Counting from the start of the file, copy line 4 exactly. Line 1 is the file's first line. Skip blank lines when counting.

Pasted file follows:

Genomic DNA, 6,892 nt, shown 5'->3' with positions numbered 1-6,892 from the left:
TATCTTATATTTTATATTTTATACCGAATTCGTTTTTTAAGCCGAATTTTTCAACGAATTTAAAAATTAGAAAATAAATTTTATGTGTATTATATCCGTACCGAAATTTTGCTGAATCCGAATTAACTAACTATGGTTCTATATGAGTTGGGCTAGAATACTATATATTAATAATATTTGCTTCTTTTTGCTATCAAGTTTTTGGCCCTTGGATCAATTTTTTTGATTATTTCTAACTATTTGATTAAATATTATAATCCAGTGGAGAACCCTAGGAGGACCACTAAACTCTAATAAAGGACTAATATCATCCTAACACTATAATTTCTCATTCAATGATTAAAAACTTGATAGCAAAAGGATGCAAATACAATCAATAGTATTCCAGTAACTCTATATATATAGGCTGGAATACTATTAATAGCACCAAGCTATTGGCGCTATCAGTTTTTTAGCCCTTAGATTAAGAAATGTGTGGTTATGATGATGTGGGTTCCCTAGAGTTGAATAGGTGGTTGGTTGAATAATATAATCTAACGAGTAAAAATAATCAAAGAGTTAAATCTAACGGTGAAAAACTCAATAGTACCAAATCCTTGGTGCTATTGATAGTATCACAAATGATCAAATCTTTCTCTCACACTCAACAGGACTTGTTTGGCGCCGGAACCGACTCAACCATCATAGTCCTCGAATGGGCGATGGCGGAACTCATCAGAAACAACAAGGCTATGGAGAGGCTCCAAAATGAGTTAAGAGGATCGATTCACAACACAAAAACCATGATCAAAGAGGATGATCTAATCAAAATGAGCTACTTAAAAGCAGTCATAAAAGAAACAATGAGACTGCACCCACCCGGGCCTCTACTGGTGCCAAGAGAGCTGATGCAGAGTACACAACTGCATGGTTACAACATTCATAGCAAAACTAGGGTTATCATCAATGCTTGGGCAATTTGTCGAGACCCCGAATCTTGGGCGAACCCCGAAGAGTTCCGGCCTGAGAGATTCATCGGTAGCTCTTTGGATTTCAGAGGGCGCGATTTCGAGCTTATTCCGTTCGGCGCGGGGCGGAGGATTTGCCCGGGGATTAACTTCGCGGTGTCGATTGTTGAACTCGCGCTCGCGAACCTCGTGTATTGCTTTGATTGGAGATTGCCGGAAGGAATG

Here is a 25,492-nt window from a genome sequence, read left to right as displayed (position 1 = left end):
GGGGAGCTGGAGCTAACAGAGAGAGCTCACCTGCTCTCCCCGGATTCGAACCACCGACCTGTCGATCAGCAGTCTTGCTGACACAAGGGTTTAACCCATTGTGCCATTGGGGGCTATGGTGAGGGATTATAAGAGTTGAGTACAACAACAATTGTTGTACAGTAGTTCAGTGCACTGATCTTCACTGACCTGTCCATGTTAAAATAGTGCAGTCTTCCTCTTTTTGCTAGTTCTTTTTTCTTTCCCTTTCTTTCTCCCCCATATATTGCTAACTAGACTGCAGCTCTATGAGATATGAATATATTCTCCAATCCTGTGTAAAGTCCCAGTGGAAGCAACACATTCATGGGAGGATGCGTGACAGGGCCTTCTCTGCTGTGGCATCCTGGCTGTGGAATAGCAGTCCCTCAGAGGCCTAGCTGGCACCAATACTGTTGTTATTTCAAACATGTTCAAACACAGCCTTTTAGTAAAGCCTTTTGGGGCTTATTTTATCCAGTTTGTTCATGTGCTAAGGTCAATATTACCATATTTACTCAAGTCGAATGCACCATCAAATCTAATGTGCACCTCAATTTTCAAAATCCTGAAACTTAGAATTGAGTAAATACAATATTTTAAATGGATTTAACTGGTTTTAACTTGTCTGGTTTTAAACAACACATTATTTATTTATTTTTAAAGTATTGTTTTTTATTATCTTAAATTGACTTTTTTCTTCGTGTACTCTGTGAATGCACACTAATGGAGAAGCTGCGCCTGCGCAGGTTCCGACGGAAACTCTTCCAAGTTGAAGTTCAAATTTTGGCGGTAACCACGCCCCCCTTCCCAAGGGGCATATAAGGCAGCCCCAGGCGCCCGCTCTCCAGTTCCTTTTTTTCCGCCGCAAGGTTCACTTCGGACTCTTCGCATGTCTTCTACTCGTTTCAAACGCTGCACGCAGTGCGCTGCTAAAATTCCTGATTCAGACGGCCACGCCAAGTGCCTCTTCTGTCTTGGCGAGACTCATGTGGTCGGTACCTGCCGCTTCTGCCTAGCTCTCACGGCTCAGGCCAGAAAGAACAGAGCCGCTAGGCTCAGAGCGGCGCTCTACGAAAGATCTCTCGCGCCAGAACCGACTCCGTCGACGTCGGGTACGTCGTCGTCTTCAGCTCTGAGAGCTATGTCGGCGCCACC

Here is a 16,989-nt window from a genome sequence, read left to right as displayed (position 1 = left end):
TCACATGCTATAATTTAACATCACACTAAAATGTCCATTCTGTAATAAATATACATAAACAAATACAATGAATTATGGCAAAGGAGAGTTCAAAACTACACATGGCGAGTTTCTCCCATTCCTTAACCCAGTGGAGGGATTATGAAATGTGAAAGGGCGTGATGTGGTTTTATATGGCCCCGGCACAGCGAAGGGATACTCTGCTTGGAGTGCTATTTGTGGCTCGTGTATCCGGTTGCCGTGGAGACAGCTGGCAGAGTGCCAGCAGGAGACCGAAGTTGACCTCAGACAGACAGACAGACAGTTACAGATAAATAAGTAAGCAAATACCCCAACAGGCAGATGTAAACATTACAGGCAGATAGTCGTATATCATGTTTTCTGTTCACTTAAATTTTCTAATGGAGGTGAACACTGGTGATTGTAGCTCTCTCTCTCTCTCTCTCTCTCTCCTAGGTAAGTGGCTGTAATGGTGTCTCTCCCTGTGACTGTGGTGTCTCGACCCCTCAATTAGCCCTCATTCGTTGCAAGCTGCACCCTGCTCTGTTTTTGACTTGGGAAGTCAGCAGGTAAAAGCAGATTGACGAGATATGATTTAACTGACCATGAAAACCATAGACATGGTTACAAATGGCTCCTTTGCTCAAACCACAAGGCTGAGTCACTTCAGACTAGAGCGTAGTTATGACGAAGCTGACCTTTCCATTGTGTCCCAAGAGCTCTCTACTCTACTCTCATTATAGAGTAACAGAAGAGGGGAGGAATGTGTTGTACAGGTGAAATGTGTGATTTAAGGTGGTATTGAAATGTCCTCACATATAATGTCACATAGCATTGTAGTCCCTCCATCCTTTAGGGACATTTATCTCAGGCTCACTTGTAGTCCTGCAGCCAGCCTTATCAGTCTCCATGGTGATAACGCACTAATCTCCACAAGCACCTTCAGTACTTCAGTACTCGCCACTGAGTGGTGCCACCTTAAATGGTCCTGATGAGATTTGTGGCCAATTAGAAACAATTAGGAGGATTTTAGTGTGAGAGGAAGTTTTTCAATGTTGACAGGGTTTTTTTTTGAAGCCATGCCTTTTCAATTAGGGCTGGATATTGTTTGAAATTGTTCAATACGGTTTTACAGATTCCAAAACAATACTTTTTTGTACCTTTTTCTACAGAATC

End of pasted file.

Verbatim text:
GGGGAGCTGGAGCTAACAGAGAGAGCTCACCTGCTCTCCCCGGATTCGAACCACCGACCTGTCGATCAGCAGTCTTGCTGACACAAGGGTTTAACCCATTGTGCCATTGGGGGCTATGGTGAGGGATTATAAGAGTTGAGTACAACAACAATTGTTGTACAGTAGTTCAGTGCACTGATCTTCACTGACCTGTCCATGTTAAAATAGTGCAGTCTTCCTCTTTTTGCTAGTTCTTTTTTCTTTCCCTTTCTTTCTCCCCCATATATTGCTAACTAGACTGCAGCTCTATGAGATATGAATATATTCTCCAATCCTGTGTAAAGTCCCAGTGGAAGCAACACATTCATGGGAGGATGCGTGACAGGGCCTTCTCTGCTGTGGCATCCTGGCTGTGGAATAGCAGTCCCTCAGAGGCCTAGCTGGCACCAATACTGTTGTTATTTCAAACATGTTCAAACACAGCCTTTTAGTAAAGCCTTTTGGGGCTTATTTTATCCAGTTTGTTCATGTGCTAAGGTCAATATTACCATATTTACTCAAGTCGAATGCACCATCAAATCTAATGTGCACCTCAATTTTCAAAATCCTGAAACTTAGAATTGAGTAAATACAATATTTTAAATGGATTTAACTGGTTTTAACTTGTCTGGTTTTAAACAACACATTATTTATTTATTTTTAAAGTATTGTTTTTTATTATCTTAAATTGACTTTTTTCTTCGTGTACTCTGTGAATGCACACTAATGGAGAAGCTGCGCCTGCGCAGGTTCCGACGGAAACTCTTCCAAGTTGAAGTTCAAATTTTGGCGGTAACCACGCCCCCCTTCCCAAGGGGCATATAAGGCAGCCCCAGGCGCCCGCTCTCCAGTTCCTTTTTTTCCGCCGCAAGGTTCACTTCGGACTCTTCGCATGTCTTCTACTCGTTTCAAACGCTGCACGCAGTGCGCTGCTAAAATTCCTGATTCAGACGGCCACGCCAAGTGCCTCTTCTGTCTTGGCGAGACTCATGTGGTCGGTACCTGCCGCTTCTGCCTAGCTCTCACGGCTCAGGCCAGAAAGAACAGAGCCGCTAGGCTCAGAGCGGCGCTCTACGAAAGATCTCTCGCGCCAGAACCGACTCCGTCGACGTCGGGTACGTCGTCGTCTTCAGCTCTGAGAGCTATGTCGGCGCCACC